Janet Woodcock and Francis Collins dish on lessons learned from the pandemic
With almost 550,000 Covid-19 deaths in the US, it might seem hard to fathom any silver linings from such a tragedy. But NIH director Francis Collins and FDA acting commissioner Janet Woodcock did their best on Wednesday to explain what they’ve seen and learned and what the country needs to do to prepare for the next pandemic.
For Woodcock, who led the therapeutics side of Operation Warp Speed before returning to lead the FDA, Covid-19 clinical trial inefficiencies and a dearth of community-based research infrastructure sit atop her list.
While pointing to her publication last month in Nature Reviews Drug Discovery, she explained how just 5% of the almost 3,000 Covid-19 therapeutic trials were actually randomized and adequately powered to reveal actionable data.
“There was a tremendous amount of duplication, and a lot of small trials that yielded tantalizing information that sent people off to use treatments that were not useful and potentially harmful,” Woodcock said at the Milken Institute event. “In a global emergency we need to have more central coordination because we should really randomize the first patient.”
On the lack of research infrastructure, Woodcock explained how communities without academic medical centers or adequately trained personnel were stuck without any options for enrolling people in trials. “You can’t just build up infrastructure capacity in the middle of a pandemic,” she said. “We had tens of thousands of people dying from Covid and we couldn’t get enough patients enrolled in some trials.”
Collins, meanwhile, pointed to three lessons learned. The first is to ensure NIH and the pharma industry maintain its public-private partnership, known as ACTIV, which better coordinated and streamlined biomedical research resources for testing new and repurposed compounds to treat Covid-19.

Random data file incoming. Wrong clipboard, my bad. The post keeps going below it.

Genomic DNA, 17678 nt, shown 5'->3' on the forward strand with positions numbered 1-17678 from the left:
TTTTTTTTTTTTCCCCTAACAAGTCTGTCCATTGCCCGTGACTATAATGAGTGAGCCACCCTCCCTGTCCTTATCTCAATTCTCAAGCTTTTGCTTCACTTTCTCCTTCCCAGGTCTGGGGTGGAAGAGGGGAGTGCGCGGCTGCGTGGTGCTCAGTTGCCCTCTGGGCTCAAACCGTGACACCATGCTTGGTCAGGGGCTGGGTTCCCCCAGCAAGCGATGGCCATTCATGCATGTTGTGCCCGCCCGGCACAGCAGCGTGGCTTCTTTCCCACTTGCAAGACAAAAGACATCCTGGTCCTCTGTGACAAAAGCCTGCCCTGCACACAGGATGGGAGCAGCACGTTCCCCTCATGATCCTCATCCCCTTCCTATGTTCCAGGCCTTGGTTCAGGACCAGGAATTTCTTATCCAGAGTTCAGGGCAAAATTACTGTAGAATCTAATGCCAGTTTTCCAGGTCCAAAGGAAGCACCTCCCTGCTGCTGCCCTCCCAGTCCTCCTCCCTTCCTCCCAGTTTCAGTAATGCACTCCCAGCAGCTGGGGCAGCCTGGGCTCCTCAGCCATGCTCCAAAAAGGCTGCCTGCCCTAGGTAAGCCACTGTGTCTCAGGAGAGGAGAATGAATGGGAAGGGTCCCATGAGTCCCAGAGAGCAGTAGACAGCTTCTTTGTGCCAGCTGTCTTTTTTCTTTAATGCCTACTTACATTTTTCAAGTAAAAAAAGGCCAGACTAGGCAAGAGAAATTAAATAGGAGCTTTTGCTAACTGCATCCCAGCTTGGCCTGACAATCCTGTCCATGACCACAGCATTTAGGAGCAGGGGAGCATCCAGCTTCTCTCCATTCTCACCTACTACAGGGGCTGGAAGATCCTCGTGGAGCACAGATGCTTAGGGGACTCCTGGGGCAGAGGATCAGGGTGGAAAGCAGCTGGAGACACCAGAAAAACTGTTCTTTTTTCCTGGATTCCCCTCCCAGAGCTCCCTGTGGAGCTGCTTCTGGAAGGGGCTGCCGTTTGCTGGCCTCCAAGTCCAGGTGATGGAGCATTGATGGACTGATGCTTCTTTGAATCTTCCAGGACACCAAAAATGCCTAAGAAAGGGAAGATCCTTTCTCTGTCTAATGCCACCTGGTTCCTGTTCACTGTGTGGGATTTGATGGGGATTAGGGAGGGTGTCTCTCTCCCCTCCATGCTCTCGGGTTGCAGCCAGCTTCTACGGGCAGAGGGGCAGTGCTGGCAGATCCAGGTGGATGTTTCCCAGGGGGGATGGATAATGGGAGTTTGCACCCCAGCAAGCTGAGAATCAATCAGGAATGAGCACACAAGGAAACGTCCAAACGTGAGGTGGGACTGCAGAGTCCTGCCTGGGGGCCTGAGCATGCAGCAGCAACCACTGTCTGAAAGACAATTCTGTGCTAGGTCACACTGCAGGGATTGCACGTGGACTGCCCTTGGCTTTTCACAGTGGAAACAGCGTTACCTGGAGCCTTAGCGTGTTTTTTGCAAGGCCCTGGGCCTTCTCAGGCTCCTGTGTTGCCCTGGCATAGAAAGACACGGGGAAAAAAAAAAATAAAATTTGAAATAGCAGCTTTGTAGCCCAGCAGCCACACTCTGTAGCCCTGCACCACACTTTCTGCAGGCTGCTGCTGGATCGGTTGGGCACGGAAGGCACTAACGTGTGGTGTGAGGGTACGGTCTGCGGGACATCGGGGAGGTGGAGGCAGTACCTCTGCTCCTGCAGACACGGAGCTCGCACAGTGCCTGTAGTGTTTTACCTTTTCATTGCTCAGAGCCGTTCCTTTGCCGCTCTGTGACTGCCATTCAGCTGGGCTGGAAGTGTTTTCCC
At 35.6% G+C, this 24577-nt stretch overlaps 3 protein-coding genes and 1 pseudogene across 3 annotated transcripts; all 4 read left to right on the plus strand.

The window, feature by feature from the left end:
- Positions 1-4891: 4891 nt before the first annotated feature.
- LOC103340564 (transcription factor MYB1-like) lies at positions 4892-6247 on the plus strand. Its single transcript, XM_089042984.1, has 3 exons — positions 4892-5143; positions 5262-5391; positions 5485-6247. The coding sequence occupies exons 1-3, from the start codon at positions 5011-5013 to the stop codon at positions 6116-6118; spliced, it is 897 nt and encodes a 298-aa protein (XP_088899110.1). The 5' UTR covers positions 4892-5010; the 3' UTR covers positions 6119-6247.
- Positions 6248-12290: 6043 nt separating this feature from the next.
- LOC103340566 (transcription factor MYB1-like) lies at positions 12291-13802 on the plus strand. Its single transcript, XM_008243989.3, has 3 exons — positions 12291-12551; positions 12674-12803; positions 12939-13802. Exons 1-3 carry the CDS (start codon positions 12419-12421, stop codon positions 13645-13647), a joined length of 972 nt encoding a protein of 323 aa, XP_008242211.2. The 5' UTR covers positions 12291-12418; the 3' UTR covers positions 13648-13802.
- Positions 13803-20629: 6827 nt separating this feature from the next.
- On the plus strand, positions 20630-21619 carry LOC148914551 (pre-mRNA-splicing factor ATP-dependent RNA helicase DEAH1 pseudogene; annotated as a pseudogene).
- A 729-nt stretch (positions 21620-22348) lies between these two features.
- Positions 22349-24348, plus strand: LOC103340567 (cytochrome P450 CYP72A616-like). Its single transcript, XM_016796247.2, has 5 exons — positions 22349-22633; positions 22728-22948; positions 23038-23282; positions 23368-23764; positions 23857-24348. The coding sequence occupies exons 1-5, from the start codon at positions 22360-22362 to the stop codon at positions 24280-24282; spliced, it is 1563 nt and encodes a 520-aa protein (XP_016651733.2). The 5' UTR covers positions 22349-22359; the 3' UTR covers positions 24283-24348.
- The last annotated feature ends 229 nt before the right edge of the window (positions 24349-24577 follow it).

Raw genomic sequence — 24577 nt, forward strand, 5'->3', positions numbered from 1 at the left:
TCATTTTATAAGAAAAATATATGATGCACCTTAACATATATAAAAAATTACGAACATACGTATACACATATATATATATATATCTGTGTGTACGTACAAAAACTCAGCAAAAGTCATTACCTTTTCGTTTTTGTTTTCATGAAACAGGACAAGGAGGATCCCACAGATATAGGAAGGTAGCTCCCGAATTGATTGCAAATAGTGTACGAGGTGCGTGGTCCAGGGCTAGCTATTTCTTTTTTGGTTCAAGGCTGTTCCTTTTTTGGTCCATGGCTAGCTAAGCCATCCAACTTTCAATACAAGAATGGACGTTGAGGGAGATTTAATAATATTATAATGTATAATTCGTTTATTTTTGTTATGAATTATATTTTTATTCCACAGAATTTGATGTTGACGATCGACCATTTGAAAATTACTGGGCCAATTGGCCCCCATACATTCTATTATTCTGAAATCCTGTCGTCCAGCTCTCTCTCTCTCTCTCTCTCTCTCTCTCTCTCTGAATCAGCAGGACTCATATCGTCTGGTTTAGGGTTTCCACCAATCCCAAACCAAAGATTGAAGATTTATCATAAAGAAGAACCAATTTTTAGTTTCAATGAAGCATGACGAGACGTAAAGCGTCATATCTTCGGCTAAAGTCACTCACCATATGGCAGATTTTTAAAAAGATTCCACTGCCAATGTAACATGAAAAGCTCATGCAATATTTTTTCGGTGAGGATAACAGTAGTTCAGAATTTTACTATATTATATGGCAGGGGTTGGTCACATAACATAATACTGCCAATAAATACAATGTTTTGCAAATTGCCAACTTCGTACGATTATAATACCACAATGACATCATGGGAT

“If we can do it in two weeks, as we did with ACTIV, we can probably do it again and make these kinds of partnerships,” Collins said.
Secondly, he pointed to the disconnect in the clinical trial networks in the US, noting Woodcock’s comments. While he said the duplicative and potentially unhelpful trials weren’t receiving funds from NIH, they may have been using NIH-funded infrastructure.
“We cannot let this clinical trial ecosystem fall back into this scattershot approach or we’ll be sorry. We need a much more rigorous approach. If we needed the evidence, we now have it,” Collins said.
And thirdly, he pointed to the need for continuing NIH’s venture capital-like strategy used in its RADx competition to speed new Covid-19 tests to market.
“There’s a lot of technologies out there,” he added, noting the Shark Tank approach may be better suited for many of the ones in development, as opposed to the NIH grant process, which can take more time.
Lastly, both Woodcock and Collins pointed to the need to increase the diversity of clinical trials, which Collins noted was a heavy lift for some of the Covid-19 vaccine developers.
“The way in which biomedical research works is contaminated by structural racism,” Collins said.
Woodcock echoed that sentiment, explaining how often trials are run in different countries but they don’t necessarily reflect the diversity of the US population.
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